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Workman v. State

Supreme Court of Wyoming

December 18, 2019

J. BRANDON WORKMAN, Appellant (Defendant),
v.
THE STATE OF WYOMING, Appellee (Plaintiff).

          Appeal from the District Court of Weston County The Honorable John R. Perry, Judge

          Representing Appellant: David McCarthy of David McCarthy, P.C., Rawlins, Wyoming.

          Representing Appellee: Bridget L. Hill, Wyoming Attorney General; Jenny L. Craig, Deputy Attorney General; Christyne M. Martens, Senior Assistant Attorney General; Emily M. Croucher, Student Intern. Argument by Ms. Croucher.

          Before DAVIS, C.J., and FOX, KAUTZ, BOOMGAARDEN, and GRAY, JJ.

          BOOMGAARDEN, JUSTICE.

         [¶1] Appellant, J. Brandon Workman, entered a conditional guilty plea to possession of a controlled substance, in violation of Wyoming Statute § 35-7-1031(c)(iii), reserving his right to appeal the district court's denial of his motion to suppress evidence. Finding no error, we affirm the denial of the motion to suppress and, thus, Mr. Workman's conviction and sentence.

         ISSUES

         [¶2] We combine and rephrase the parties' issues into the following dispositive questions:

1.Whether Mr. Workman preserved his argument that Deputy Christopher Case deliberately included misstatements in his affidavit, and, if so, whether those misstatements were necessary to establish probable cause to search Mr. Workman's camper.
2.Whether deputies obtained evidence necessary to establish probable cause to search the camper in violation of Mr. Workman's rights under the Fourth Amendment of the United States Constitution.

         FACTS

         [¶3] On September 8, 2017, Weston County Fire Warden Daniel Tysdal reported to a fire which had broken out on private property near Breakneck Road.[1] At approximately 6:20 p.m., Warden Tysdal contacted the Weston County Sherriff's Office and requested it dispatch a deputy to "discuss possible causes of the fire[] and possible violations" of state law. The Sherriff's Office dispatched Deputy Case.

         [¶4] On reaching the scene, Deputy Case noticed the fire "was in the process of being put out." He also noticed "a camper next to the fire, maybe within 20 feet at best, and various items outside the camper that may or may not be flammable." Deputy Case then spoke to Warden Tysdal, who informed him that "unknown means" started the fire, that the fire had spread to seven and one-half acres, and that neighbors and passersby indicated that Mr. Workman owned the property. After speaking with Warden Tysdal, Deputy Case attempted to "check" inside the camper due to its "proximity . . . [to] where the fire started," to make sure no one was inside, and also to determine any possible reasons the fire started.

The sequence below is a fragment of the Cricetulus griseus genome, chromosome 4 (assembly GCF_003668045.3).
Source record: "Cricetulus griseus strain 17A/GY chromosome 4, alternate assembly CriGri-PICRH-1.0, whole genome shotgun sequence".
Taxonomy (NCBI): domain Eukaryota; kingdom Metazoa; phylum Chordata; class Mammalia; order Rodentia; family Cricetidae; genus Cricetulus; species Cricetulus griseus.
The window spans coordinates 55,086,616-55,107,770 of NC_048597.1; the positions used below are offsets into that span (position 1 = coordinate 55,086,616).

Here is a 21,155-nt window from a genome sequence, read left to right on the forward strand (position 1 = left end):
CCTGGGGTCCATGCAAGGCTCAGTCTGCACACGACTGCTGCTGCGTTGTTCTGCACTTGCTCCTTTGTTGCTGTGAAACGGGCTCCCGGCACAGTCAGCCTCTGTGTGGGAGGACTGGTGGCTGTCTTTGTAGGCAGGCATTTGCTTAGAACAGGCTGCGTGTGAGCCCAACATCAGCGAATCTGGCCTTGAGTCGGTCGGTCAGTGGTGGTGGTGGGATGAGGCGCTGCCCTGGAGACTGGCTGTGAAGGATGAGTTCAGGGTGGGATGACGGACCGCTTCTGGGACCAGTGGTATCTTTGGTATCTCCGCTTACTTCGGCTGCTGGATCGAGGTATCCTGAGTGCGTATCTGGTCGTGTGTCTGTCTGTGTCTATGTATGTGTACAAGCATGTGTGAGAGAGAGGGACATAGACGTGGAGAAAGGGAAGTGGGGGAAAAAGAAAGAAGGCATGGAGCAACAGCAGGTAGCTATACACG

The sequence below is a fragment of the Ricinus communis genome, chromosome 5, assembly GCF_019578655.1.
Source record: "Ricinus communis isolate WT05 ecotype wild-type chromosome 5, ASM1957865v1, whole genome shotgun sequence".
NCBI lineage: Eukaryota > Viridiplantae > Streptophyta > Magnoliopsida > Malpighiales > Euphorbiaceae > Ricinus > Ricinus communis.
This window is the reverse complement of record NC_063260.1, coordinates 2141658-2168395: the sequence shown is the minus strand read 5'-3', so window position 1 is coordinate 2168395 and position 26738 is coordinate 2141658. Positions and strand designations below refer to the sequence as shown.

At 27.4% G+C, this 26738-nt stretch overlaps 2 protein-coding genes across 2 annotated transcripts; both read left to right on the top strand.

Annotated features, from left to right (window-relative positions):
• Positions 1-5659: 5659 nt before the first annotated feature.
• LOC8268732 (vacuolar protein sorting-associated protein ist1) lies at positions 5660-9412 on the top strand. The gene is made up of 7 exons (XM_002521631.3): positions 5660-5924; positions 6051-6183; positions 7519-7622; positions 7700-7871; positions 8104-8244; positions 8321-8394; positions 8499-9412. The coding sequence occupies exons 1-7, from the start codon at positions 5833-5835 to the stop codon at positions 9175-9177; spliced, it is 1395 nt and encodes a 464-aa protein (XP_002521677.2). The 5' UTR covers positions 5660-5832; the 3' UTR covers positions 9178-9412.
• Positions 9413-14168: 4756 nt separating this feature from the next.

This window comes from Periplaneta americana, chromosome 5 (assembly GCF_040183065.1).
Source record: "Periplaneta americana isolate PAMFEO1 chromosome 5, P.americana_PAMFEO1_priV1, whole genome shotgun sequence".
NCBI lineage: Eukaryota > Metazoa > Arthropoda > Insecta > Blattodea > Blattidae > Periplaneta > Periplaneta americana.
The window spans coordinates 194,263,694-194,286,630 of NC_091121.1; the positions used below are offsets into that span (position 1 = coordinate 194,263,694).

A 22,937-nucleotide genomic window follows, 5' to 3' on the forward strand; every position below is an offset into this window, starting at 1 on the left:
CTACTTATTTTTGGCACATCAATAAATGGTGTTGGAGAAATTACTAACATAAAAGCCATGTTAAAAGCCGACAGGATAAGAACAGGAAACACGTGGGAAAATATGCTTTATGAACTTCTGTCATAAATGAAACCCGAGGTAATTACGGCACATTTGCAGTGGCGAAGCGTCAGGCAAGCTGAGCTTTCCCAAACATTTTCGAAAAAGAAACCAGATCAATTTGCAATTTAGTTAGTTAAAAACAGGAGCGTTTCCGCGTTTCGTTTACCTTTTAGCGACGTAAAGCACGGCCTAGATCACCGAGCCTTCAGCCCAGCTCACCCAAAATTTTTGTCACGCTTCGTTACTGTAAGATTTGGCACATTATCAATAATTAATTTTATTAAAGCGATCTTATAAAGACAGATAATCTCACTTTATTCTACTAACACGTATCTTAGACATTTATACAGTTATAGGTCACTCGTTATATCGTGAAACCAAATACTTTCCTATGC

[¶5] The means Deputy Case used to "check" inside the camper are critical to this case. After noticing that a padlock secured the camper's sole door, Deputy Case noticed a window, with a gap in its curtains, next to the front door (i.e., "the first window").[2] Deputy Case looked through that window and saw drug paraphernalia and other items which led him to question whether the camper housed a "meth lab." Deputy Case notified Deputy Dan Fields who then notified Deputy Jason Jenkins. After Deputies Fields and Jenkins arrived, Deputy Case educated them on his findings. Then, at some point, one of the Deputies opened the plastic covering the large front window (i.e., "the second window") to take pictures to send to the Wyoming Division of Criminal Investigation (DCI) to confirm whether the camper was a "meth lab." DCI disabused the Deputies' concern that the camper housed a "meth lab," but suggested that the objects in the picture required further investigation.

         [¶6] Deputy Case returned to the Sherriff's Office to prepare an affidavit and obtain a warrant to search the camper. At approximately 3:30 a.m. the following morning, September 9, a magistrate granted the warrant and Deputy Case returned to the scene to transport the camper to the Sherriff's impound lot. Deputy Case returned to execute the warrant around 2:00 p.m. that day. The padlock on the camper's front door was cut, and Deputies found 13.85 ounces of marijuana and a bag containing 0.79 grams of methamphetamine inside.

         [¶7] The State charged Mr. Workman with possession with intent to deliver a controlled substance, and later amended the information to add a charge for possession of a controlled substance. Mr. Workman filed a motion to suppress, challenging "the reasonableness of a search on September 8, 2017, and the probable cause for Search Warrants issued on September 9, 2017 and September 12, 2017."[3] Mr. Workman's counsel premised his argument on a misunderstanding of the timeline of Deputy Case's actions on the night of the fire. In short, he believed that Deputy Case searched the camper by cutting the padlock and entering the camper before he had obtained the search warrant; and, most notably, that Deputy Case subsequently based his affidavit on what he saw in plain view during that search. From there, ...


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